Referring to Sir Jon's departure, Mr Gibb told Sky News: 'He thought that the exams material that we're making available to teachers, the question banks that they can use as part of the range of evidence they will need to supply to exam boards about how they've devised the grades, he wanted that to be compulsory, mandatory.

'We asked that question in the consultation … and the consultation was very clear they should be an option and not mandatory.

'We didn't want those materials to be regarded as a mini-exam because we have cancelled exams this year because they were felt to be unfair, given the disruption.'

Mr Gibb, speaking to LBC, added: 'We didn't want there to be an exam by the backdoor if it was mandatory – that was the fear.'

Mr Williamson had been under pressure from exam watchdog Ofqual to introduce standardised test papers rather than rely on just teacher assessments.

However, the Education Secretary effectively backed down and decided that the papers will not be mandatory under pressure from teaching unions. 

Mr Williamson said this year's grading plan is the 'fairest possible system' for pupils and that the Government will 'put our trust in teachers rather than algorithms'.

The Education Secretary will also announce that grades should be based only on the parts of the syllabus they have been taught and that appeals will be made free and open to all. 

However, Mr Halfon told Times Radio: 'I worry that there was going to be, in essence, a wild west of an exam grading system because it's going to vary from school to school.

'There's very little standardisation. It's just going to be based on what an individual child has been taught.' 

He told Sky News: 'I really worry that we are baking grade inflation into the system.'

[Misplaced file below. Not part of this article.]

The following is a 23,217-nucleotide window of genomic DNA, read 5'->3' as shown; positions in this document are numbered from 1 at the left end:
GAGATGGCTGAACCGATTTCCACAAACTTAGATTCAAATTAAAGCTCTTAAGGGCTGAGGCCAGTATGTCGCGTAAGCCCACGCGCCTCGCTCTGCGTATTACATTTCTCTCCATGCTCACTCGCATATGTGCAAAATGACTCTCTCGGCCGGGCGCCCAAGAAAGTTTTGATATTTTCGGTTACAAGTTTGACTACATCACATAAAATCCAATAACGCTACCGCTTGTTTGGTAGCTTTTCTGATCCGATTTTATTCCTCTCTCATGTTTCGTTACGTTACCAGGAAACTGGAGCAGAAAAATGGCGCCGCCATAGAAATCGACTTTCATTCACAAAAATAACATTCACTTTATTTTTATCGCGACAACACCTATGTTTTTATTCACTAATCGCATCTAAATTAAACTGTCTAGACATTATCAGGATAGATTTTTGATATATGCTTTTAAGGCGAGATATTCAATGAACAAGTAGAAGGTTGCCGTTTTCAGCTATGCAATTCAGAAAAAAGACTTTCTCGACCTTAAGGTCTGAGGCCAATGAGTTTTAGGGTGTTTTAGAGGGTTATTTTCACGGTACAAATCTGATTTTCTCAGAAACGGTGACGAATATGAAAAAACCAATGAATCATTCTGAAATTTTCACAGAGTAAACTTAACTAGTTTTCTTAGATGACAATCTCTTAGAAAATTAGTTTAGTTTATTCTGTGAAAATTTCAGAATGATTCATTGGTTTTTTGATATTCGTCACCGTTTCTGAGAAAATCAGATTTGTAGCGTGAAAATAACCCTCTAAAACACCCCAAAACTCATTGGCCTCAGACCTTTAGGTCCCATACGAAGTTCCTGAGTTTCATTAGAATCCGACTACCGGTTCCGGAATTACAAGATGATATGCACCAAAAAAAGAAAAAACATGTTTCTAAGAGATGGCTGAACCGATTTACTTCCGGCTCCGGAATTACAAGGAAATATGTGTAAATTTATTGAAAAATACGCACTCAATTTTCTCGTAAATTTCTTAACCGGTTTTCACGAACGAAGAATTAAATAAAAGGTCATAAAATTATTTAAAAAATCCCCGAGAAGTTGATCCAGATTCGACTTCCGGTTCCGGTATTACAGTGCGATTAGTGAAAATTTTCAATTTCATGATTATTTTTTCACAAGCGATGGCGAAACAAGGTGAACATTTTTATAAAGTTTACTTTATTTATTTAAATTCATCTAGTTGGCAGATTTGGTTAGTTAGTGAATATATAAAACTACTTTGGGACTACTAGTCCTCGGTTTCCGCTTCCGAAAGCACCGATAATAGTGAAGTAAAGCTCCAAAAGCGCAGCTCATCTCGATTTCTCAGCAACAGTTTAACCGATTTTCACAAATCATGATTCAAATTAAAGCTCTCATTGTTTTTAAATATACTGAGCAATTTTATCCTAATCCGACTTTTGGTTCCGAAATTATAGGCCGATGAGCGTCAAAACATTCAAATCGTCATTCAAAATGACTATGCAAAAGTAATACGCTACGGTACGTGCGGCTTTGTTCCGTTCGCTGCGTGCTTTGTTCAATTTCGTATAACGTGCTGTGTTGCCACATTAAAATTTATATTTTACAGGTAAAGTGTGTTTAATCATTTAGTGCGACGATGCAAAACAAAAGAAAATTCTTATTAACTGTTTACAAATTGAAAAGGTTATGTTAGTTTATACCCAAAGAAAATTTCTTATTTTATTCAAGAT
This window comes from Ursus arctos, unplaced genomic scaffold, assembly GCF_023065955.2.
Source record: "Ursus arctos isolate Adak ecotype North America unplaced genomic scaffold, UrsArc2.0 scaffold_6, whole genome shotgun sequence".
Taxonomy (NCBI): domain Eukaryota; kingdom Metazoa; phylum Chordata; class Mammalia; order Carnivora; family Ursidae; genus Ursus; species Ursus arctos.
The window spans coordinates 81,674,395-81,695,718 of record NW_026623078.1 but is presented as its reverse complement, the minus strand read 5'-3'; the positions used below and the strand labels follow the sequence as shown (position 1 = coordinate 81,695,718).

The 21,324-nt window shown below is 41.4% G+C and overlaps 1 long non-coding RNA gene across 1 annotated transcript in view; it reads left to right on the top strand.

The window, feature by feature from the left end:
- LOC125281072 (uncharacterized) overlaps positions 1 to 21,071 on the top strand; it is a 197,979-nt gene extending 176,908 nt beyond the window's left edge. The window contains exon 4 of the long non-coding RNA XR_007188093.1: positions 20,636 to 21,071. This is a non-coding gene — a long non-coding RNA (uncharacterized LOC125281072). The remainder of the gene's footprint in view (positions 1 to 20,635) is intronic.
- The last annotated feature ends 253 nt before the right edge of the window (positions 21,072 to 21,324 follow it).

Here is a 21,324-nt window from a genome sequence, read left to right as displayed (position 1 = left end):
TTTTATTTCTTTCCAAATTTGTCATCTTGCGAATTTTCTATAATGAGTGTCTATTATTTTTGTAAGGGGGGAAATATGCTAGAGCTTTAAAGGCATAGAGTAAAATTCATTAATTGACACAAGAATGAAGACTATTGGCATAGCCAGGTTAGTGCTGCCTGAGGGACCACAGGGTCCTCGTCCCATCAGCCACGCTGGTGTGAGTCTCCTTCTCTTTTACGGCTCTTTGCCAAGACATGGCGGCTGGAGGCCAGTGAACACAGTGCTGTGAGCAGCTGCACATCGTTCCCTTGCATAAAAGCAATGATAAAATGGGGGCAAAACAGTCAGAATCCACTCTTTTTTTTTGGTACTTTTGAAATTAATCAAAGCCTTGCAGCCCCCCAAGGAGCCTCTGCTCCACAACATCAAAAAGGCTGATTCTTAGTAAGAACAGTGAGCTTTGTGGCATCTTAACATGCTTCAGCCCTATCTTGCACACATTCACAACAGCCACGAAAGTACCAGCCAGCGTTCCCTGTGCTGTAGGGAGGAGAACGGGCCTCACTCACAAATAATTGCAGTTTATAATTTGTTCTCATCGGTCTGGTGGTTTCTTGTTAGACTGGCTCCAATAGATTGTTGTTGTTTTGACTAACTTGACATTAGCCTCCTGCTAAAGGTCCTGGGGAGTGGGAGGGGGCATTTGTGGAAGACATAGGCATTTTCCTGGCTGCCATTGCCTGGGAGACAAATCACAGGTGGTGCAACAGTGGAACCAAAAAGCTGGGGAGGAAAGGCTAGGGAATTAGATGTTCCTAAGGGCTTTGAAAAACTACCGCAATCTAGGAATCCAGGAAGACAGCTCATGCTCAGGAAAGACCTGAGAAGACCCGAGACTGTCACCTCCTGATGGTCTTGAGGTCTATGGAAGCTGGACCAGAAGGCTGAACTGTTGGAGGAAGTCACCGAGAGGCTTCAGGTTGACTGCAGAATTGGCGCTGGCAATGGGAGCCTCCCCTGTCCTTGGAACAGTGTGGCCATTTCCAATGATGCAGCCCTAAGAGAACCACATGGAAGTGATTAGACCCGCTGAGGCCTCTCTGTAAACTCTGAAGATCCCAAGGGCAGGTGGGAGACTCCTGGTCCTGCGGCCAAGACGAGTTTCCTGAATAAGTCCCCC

The plans were also attacked by Sir Jon, who reportedly warned the Education Secretary about the dangers of using an algorithm before last summer's grades debacle.

He tweeted: 'The Government is desperate not to be accused of having 'an algorithm' or of 'exams by the back door'. Focusing on this, rather than the actual goal - how we are going to be fair to young people - risks an outcome in August much worse than last year's.'

Sir Jon also warned ministers that students faced a 'free for all' with grade inflation, adding that if 'no algorithm' means no use of past data and if 'no exams by the back door' means no common assessment taken under standard conditions, then 'we really are lost'.     

Under the plans, once teachers have determined and submitted their grades, the marks will be approved at school level.

They will then be submitted to exam boards whose refereeing role will be limited to making checks, via random sampling, to try to ensure 'consistency of judgements', 'as much fairness as possible' and to check that the correct processes have been followed. 

There may then be more detailed investigations of specific schools if their results appear seriously askew.

Simon Lebus, Ofqual's chief regulator, had written to Mr Williamson to make the case for 'externally set short papers', arguing they would provide crucial evidence on which teachers could base predicted grades.